Boston University has been a potential destination lacrosse school since its inception. In an era of Division I men’s lacrosse expansion — Michigan, Furman and Marquette all added programs around the same time — BU had name recognition in the northeast in a big city. Massachusetts had been largely unexplored as a top Division I market outside of Harvard, an Ivy League school that had its own appeals. UMass was further west; Merrimack and UMass Lowell weren’t yet Division I, though the Riverhawks came soon after. The Terriers could lock down the New England market.

Then after an up-and-down 2019 season that included a one-goal loss to Lehigh in the Patriot League semifinals, things became difficult. Gray transferred to North Carolina at the start of the transfer portal gaining prominence. Then BU lost top recruit Anthony DeMaio to Maryland after he decommitted. 

By 2020, the Terriers were going into a tough schedule without Gray, without graduated top scorer James Burr and still without a trip to the NCAA tournament. The season got canceled when they were 3-3, coming off a one-goal win against Colgate.

With an abridged 2021 schedule, BU dealt with frustrations. It went 6-5, lost to Colgate in the conference quarterfinals and finished its last two regular season games with a combined 13 goals and two losses, including one against a Brown squad that hadn’t played all season.

Predicted to finish fifth in the conference this season, something clicked for the Terriers. Something that could bring them to a win at Loyola, where they had never won before, despite missing two starters. Something that responded to a brutal 22-15 loss to Yale, the type of defeat that would have derailed seasons when the program was younger.

Goalie Matt Garber, the successor to former top recruit Joe McSorley, was the conference’s top goalie. Meyer won defensive player of the year. Polley won head coach of the year for the second time and first since 2017.


Junior attackman Vince D'Alto is tied for 16th in the nation at 3.07 goals per game.

BU faced adversity this season as well; the difference has been its capacity to power through it. The Terriers have lost several starters, including top midfielder Jake Cates. That might have been a breaking point for BU teams of the past, but this group has been different.

“Each year there has been a little bit of, it seems like we trip up,” Polley said. “I could go year by year and say, ‘This is a moment we weren’t consistent enough.’ I’ve felt like a lot of that has been being a young program. People will be like, ‘You fall apart at the end of the year,’ and I look at it like, ‘Yeah, we’re playing Navy or Army late. Sorry, we lost to Loyola or sorry, we lost to Lehigh, a really good team, in the semifinal.’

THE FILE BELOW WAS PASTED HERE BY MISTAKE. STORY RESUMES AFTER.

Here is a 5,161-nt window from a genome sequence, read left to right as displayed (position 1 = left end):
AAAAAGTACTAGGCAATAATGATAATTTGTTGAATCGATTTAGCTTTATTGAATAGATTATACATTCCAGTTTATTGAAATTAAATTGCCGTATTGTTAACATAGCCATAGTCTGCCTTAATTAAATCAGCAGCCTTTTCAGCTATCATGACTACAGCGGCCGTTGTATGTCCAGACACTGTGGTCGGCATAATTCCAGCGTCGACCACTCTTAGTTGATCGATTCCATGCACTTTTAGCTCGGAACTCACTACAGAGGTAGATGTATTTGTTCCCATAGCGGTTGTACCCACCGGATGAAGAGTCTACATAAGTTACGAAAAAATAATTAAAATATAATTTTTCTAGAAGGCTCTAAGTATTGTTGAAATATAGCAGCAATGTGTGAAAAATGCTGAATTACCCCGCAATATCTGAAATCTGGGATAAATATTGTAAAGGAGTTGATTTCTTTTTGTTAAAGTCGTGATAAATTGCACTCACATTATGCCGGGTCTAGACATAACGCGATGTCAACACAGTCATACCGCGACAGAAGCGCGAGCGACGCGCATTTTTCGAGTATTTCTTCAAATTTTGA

“At some point, if we want to take the program to the next level, we need to win those games. We’ve been able to do it this year.”

The Terriers have been competitive from their inception. They’ve never been able to find that something extra. Whether it was late-game turnovers, poor clearing decisions or just a talent gap, BU has been one something away from being a threat for a long time.

Polley thinks some of the biggest competition-related challenges from the pandemic might not be known yet; the Patriot League doesn’t take grad transfers, and BU has a lot of seniors returning, which could make recruiting tougher.

This year, though, the Terriers have been rewarded for all their building. Perhaps that makes an uncertain future a bit less daunting.

“Some schools can pull off these super teams,” Polley said. “We’re a bit limited with what we can do in the Patriot League. From a competitive standpoint, some teams have made a big jump. The next few years are going to be really interesting.”

This is the best team BU has ever fielded. It doesn’t include Gray nor past program stalwarts such as Jack Wilson or Cal Dearth or Burr. But it does include that intangible quality, that feeling that this is the group that gives the Terriers a chance to accomplish what they’ve been a step away from for part of a decade.

“Look at Yale,” Polley said, searching for a comparison. “People forget it took Andy (Shay) 10 years to make an NCAA tournament or something like that. When you’re trying to get a program off the ground, you can't always be selective in your recruiting. You have to take some chances on some kids. There’s a maturation process when you start to be successful, and I think we're at that point in the program right now.”